• Tracy Huang

A Puppy-Filled Valentine’s Day at the Science Center

Updated: Feb 22

On February 14, Valentine’s Day, smiles and laughter were abundant as students pet dogs in the Science Center for the Canine Valentine’s Day event. Sponsored by the Amherst Counseling Center, the Science Center, and the Alumni and Parent Programs, Canine Valentine’s Day provided pet owners with the opportunity to bring their furry friends on campus for Amherst students to play with. The event took place in the Science Center Living Room, filled with provided dog and human treats (delicious cookies!). As my friends and I showed up to the event, I couldn’t help but smile as I pet the dogs, which included Daisy, a small but hyper dog who immediately licked my friend on the cheek and was overly excited to enter the biology lab!

While we all know dogs are a man’s best friend, it turns out that there are also real psychological benefits when people play with dogs. For one, engaging with dogs can reduce stress levels and increase happiness and energy. In one psychology study at the University of British Columbia, the 246 students that pet and cuddled therapy dogs during drop-in sessions reported decreased stress levels and increased happiness even ten hours after the sessions. In fact, companies such as Amazon and Etsy, just to name a few, are starting to allow dog-friendly work environments since dogs are known to reduce stress in the workplace.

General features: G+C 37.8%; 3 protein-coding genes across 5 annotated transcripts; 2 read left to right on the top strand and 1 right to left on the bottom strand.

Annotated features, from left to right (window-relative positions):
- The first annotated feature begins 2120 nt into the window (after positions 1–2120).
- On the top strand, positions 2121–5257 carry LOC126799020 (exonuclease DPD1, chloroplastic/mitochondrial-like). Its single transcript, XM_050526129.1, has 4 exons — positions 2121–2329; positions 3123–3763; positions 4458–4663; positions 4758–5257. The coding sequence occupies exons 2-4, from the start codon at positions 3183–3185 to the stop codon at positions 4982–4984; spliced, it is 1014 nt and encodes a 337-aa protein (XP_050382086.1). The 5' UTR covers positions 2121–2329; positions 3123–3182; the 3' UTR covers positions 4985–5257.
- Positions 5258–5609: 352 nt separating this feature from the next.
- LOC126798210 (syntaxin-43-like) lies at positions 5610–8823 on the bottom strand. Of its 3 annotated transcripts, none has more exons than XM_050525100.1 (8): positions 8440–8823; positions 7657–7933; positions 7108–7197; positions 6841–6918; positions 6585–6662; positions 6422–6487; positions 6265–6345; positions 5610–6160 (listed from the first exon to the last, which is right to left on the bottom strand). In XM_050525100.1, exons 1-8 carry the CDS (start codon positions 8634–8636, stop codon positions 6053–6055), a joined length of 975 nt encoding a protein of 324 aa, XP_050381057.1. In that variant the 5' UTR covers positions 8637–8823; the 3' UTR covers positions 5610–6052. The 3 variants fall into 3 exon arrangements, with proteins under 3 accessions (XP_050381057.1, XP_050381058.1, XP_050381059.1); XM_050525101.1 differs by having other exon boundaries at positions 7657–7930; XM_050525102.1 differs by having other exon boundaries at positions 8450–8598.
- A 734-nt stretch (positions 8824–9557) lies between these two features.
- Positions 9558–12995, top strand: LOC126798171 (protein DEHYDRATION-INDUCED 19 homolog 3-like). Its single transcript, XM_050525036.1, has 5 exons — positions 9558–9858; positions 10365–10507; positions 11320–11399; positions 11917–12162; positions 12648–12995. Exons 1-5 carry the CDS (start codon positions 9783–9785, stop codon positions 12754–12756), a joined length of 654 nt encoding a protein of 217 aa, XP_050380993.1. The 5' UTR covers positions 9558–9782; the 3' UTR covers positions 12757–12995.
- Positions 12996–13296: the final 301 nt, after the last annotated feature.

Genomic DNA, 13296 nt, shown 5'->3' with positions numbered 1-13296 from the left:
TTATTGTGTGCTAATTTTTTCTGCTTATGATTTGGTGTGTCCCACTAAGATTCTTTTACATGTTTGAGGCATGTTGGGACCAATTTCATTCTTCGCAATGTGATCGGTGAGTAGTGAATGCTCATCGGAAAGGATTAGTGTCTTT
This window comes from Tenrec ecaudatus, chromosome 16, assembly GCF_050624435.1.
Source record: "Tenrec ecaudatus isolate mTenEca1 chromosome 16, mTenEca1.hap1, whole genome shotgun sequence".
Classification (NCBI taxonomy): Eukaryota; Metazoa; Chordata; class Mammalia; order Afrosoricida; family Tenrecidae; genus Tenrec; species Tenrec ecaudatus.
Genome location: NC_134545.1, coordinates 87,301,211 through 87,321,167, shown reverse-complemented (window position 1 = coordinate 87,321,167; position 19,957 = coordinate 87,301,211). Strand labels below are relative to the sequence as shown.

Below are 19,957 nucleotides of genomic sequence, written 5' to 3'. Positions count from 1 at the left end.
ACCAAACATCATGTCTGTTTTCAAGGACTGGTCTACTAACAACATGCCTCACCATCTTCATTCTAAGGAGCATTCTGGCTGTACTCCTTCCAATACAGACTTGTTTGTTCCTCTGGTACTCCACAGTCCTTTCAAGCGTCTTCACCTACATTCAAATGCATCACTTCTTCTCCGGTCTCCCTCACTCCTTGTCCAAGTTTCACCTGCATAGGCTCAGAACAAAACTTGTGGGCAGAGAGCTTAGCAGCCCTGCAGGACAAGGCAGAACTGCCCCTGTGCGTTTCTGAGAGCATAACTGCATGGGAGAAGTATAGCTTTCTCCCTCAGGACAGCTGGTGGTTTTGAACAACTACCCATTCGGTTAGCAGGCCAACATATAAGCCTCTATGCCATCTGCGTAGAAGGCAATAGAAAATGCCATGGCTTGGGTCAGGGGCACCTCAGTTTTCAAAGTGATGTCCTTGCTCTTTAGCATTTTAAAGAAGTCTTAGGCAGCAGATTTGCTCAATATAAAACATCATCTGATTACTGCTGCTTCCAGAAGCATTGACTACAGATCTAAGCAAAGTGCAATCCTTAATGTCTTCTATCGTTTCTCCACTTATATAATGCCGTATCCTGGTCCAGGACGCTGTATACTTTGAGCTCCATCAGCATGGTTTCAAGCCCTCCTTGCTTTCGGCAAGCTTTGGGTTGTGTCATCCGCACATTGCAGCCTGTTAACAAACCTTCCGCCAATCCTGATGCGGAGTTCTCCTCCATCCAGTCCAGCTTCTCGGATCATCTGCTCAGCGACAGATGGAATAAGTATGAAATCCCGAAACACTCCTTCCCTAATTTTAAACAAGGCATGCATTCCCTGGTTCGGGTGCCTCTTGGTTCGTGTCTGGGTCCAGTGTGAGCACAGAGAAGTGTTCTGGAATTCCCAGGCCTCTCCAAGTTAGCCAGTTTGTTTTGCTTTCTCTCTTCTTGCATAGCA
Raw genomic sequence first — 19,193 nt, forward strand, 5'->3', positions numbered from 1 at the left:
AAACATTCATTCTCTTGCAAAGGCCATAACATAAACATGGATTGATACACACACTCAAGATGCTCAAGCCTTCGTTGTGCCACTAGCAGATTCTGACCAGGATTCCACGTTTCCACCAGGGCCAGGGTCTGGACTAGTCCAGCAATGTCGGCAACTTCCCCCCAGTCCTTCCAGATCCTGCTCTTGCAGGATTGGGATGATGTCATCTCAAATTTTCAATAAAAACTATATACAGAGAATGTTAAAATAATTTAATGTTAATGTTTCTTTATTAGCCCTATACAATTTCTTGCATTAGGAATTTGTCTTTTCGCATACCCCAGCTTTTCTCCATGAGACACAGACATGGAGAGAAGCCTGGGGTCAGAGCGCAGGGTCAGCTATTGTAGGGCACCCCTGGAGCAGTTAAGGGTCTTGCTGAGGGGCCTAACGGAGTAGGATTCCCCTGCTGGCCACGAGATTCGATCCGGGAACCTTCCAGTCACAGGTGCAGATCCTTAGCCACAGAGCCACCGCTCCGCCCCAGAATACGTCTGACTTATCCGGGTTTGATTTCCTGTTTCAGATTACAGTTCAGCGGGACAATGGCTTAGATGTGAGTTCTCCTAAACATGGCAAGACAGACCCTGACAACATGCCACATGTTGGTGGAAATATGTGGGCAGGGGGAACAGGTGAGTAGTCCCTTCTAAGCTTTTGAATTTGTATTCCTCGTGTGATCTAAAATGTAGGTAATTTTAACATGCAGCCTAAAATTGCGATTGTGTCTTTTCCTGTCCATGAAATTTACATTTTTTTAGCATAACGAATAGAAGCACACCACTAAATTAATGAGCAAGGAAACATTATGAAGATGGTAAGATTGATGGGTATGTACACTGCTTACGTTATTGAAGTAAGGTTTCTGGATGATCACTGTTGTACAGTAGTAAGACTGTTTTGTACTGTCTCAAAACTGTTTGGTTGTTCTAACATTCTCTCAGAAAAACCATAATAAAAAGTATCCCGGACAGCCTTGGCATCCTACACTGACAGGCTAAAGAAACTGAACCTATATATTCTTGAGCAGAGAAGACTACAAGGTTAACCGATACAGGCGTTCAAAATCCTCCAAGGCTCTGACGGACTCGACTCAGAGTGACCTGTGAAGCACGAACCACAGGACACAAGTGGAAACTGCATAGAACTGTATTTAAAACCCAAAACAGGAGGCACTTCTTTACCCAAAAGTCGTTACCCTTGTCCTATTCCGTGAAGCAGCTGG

Additionally, interactions with dogs are psychologically beneficial to improving peoples’ moods. Studies indicate that dog owners who are able to spend time with their dogs on a daily basis experience lower levels of depression, as dogs have a calming presence and bring feelings of social bonding. Other research demonstrates that spending time with dogs can boost moods by lessening loneliness, as dog ownership has been correlated with a sense of companionship and social support.


Subsequently, studies have proven that dogs are able to increase our mindfulness, which can in turn lead to feelings of calmness and comfort. Since dogs are able to be more aware of their surroundings and be more engaged in the present rather than worrying about the past or future, they prompt us to do the same. During the Canine Valentine’s Day, I observed that the dogs were fascinated by their new environment, constantly staring at their reflection in the glass doors, sniffing the Science Center chairs and carpet, or wagging their tails at every new student they saw. Correspondingly, I noticed that students were able to emulate the mindfulness of the dogs and be more present in the moment, taking the time to notice the wonderfully cheesy Valentine’s pick-up lines hanging from the second floor, or stopping to savor scrumptious heart-shaped sugar cookies.


Given that Amherst College students can be stressed by challenging classes, athletics, clubs, and activities, Canine Valentine’s Day gave students an opportunity to calm down and simply be in the moment as they basked in the cuteness of the dogs present. In the face of labs, exams, and papers, the carefree smiles and love that the dogs gifted were the perfect thing students needed this Valentine’s Day.

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